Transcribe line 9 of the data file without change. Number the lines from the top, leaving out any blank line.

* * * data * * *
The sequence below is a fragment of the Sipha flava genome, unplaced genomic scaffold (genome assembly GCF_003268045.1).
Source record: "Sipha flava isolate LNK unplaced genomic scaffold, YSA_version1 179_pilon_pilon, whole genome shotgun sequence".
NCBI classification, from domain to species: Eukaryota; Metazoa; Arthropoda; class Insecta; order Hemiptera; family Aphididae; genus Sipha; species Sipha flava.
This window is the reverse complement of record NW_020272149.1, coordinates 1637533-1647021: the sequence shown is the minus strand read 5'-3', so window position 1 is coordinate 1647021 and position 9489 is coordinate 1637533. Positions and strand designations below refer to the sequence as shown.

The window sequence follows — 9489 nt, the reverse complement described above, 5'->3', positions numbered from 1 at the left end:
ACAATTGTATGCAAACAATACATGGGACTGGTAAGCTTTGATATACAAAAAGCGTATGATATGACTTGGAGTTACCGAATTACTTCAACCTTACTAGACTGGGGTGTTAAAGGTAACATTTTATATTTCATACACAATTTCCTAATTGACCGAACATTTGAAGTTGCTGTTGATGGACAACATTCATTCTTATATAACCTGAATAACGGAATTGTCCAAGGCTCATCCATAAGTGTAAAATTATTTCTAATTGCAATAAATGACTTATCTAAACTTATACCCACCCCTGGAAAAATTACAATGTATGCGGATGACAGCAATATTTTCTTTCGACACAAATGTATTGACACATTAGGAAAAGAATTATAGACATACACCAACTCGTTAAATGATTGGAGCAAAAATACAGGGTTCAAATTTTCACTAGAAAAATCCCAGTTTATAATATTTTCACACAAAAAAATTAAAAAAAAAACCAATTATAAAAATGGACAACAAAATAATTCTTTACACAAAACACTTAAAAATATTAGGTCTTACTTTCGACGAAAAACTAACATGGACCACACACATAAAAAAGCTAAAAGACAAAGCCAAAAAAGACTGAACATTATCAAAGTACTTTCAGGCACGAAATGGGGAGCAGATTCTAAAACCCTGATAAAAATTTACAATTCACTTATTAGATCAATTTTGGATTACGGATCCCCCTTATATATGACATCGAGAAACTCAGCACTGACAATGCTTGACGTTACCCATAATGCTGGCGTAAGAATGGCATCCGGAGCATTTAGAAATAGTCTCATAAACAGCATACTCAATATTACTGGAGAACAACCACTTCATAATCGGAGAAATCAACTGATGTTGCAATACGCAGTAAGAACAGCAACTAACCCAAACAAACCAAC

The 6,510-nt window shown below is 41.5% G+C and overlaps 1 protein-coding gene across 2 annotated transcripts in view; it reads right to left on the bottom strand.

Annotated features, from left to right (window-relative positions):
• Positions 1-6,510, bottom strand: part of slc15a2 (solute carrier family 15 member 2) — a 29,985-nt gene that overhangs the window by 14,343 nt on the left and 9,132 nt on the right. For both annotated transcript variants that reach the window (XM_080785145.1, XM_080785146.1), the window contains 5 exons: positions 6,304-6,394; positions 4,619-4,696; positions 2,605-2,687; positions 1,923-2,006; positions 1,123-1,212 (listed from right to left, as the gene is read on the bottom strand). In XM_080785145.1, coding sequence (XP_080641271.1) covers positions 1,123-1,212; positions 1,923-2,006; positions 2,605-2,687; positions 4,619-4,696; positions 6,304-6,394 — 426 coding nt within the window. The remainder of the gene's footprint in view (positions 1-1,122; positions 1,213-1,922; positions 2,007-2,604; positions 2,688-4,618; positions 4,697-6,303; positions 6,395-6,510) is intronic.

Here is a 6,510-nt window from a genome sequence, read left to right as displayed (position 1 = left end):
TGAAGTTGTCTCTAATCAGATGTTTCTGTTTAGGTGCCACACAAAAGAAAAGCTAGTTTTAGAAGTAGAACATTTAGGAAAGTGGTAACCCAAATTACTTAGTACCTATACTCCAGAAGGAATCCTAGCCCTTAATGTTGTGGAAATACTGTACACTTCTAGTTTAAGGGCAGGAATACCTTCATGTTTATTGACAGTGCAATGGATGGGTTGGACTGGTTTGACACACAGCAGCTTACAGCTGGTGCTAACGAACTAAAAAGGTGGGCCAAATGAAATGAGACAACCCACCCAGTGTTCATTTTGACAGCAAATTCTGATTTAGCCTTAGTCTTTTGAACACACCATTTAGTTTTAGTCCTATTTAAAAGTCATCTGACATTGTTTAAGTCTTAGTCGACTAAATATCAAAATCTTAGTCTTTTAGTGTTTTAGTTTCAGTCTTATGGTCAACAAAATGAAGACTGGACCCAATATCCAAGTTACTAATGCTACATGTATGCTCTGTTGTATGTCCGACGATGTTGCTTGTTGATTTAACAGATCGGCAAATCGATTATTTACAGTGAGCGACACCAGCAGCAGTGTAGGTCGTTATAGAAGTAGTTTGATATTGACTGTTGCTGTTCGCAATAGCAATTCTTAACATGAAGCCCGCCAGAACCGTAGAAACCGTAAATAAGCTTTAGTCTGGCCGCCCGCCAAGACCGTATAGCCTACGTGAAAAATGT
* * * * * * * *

• Positions 1-6,510, bottom strand: part of slc15a2 (solute carrier family 15 member 2) — a 29,985-nt gene that overhangs the window by 14,343 nt on the left and 9,132 nt on the right. For both annotated transcript variants that reach the window (XM_080785145.1, XM_080785146.1), the window contains 5 exons: positions 6,304-6,394; positions 4,619-4,696; positions 2,605-2,687; positions 1,923-2,006; positions 1,123-1,212 (listed from right to left, as the gene is read on the bottom strand). In XM_080785145.1, coding sequence (XP_080641271.1) covers positions 1,123-1,212; positions 1,923-2,006; positions 2,605-2,687; positions 4,619-4,696; positions 6,304-6,394 — 426 coding nt within the window. The remainder of the gene's footprint in view (positions 1-1,122; positions 1,213-1,922; positions 2,007-2,604; positions 2,688-4,618; positions 4,697-6,303; positions 6,395-6,510) is intronic.